I was volunteering in the shelter’s admissions department on a late-autumn evening, and had just returned from walking one of the dogs from our holding area, when I came upon a scene in the reception room.
A young man, wearing a wool watch cap pulled down to his brow and the dirty overalls and jacket of a construction worker, was holding a small brown terrier mix, a stuffed black plastic bag, and a dog toy — a silly-looking blue fur lion nearly as big as the dog in his arms. He was explaining to the admissions staffers, Darla and Leslie, that he and his wife had to move and the place they were going to didn’t allow pets. “I heard that y’all take dogs that don’t have no other place to go.”
“We do,” Leslie said, “but…”
Just then Kerry McBride, the shelter director, rushed in. Leslie paused.
Kerry said to the young man, “Sir, I heard that you wanted to surrender this dog. But, see, there’s a problem. This shelter takes dogs from the city only. You’re not even a resident of this county, right?”
“No, ma’am, we’ve been living in…” he named a rural county northwest of ours.
“Well, I’m sorry, but I just can’t help you. We’re full up and you’re from outside our jurisdiction.”
“I don’t know what else to do,” the young man said. “We have to leave first thing in the mornin’. I done everything I could to find homes for our other three dogs but nobody wanted Petey here.”
Kerry reached out and grasped the little dog’s paw with its long, shiny black nails. “This is a small dog and small dogs are very adoptable,” she said. “Have you tried other shelters in the area?”
“No, ma’am. Where are they at? Would they be open this late?” It was now six o’clock.
“No, they close at five,” Leslie said. “I have some information sheets here that give their hours and directions.”
“I just don’t know.” This was all too much for the young man, it was clear.
“You’re not going to just drop the dog off somewhere, are you?” Kerry asked, looking at him directly.
“Oh, no, ma’am, I’d never do nothing like that.” He seemed horrified by the suggestion.
“Well, try those other shelters. Good luck.” She went through the door into the adjoining Animal Control officers’ dispatch room. Then, as the man went over to the desk to take the information sheets from Leslie, Kerry opened the door a crack and beckoned me in.
She stood with Dave, one of the Animal Control officers, and Diane, the dispatcher. “Mimi,” she said, “here’s what I want you to do if you’re willing. Get your coat and act like you’re leaving for the day. Follow that guy out to the parking lot and tell him that you’ll take the dog from him, make up some story. Then you can fill out a form saying you found the dog as a stray somewhere nearby. I just can’t let it get out that anybody can bring dogs to us from anywhere, but I don’t want him to be so desperate that he just leaves the dog somewhere.”
“I get it,” I said.
“Are you worried that he might be dangerous?” Dave asked. “Should I follow?”
“No, he seems like a nice guy,” I said. “Just really up against it.”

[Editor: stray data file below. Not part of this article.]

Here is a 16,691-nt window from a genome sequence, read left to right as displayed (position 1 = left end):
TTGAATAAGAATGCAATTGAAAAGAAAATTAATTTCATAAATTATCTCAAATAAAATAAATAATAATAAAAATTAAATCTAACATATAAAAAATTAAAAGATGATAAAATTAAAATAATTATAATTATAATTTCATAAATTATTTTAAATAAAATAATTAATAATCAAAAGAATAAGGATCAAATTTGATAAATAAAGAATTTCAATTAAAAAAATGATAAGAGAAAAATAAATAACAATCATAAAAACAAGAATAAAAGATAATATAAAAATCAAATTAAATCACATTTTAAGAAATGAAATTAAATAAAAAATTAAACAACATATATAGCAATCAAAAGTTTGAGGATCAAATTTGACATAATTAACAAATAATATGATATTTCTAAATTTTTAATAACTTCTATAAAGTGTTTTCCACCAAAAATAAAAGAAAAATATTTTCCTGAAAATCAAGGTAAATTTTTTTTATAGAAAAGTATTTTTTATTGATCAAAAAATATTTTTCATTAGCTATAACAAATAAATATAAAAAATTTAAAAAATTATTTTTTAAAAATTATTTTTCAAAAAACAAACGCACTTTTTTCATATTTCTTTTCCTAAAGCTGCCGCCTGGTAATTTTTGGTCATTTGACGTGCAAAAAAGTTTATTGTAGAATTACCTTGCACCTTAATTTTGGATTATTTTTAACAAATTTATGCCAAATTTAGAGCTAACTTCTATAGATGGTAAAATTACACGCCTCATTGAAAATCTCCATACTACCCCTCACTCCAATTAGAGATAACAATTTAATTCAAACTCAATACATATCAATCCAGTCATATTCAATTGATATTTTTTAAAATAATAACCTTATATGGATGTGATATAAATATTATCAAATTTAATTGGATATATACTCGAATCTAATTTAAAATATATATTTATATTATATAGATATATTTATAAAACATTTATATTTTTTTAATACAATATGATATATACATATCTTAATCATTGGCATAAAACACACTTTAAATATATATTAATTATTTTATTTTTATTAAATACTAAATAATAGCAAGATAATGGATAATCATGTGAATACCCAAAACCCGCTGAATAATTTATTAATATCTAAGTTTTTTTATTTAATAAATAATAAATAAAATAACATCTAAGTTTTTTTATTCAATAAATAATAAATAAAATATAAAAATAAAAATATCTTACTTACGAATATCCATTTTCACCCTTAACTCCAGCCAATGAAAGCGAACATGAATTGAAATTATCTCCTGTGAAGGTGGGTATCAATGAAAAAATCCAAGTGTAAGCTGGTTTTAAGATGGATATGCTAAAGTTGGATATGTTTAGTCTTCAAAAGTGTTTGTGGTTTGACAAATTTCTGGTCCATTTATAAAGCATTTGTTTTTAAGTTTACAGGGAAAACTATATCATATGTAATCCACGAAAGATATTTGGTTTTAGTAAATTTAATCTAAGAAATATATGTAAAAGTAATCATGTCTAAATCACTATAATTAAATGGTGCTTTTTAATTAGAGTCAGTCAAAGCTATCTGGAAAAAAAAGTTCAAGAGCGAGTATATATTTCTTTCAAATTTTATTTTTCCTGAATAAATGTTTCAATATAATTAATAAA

“He’s leaving,” Kerry said.
“I’m gone.” I followed him outside and caught up with him in the parking lot. “Sir,” I said, “wait.” He turned.
“I need to do this sort of under the radar,” I said, “but I have a friend who’s looking for a small dog. And this one seems really sweet. I’ll take him from you.”
His face relaxed. “Oh, thank you, ma’am, God bless you,” he said. “I just didn’t know what I was going to do. He is a good dog. The only thing about him is he sometimes gets a little nervous, like when you come back home and he’s glad to see you, he might pee a little.”
“That doesn’t worry me,” I said.
“Well, I sure do thank you.”
I took the dog from him. Little Petey was trembling. I held him close, took the plastic bag – “those are all his toys,” the man said — and the blue furry lion. “Goodbye, Petey,” the man said, and patted his head. “Goodbye, ma’am. Thanks again.”
“You’re welcome. I’ll take good care of him.”
He was walking away but raised a hand and nodded, as if not wanting me to see the emotion on his face.
I watched him drive off in his battered white truck. I wondered what his whole story was.
Back inside I filled out the stray form in my name and then took Petey out for a walk. He pranced along, wearing a tiny black harness imprinted with silver bones; he was the daintiest little dog I had ever walked. We went into the puppy yard and I saw that Kerry’s office light was on and she was at her desk. I knocked on the glass door that led from the yard into her office and she came and opened it.
I gestured to Petey. “Mission accomplished.”
“I’m glad. Thank you. I was worried that he would just abandon the dog.”
“He didn’t seem like that kind of a guy. But it’s great of you to do this.”
“We do what we can.” She smiled at me. “I called Phil over at the SPCA. They’ll come pick him up tomorrow. He’ll get adopted quickly, I’m sure.”
After getting Petey settled in a kennel in the holding area, with a bowl of water and a fleece blanket to warm him against the chilly stainless steel floor, I took his bag of toys to the laundry room so that the re-usable ones could be washed and shared with the other shelter dogs. Opening it I saw a large number of nearly-new stuffed animals and squeaky toys. This had obviously been a loved dog, well cared for. It was sad to think of his owners having to part with him.
Sometimes I’ve heard animal care workers grouse about owners who move to pet-unfriendly places and surrender their animals:”How can they do that to a family member? I would never move anywhere that wouldn’t take my pets.” But some people truly have no choice. Here at the shelter I was seeing how unexpectedly the tides of human fortunes can shift, leaving helpless animals to wash up wherever they can find solid ground. Petey, it seemed, was going to be one of the luckier ones.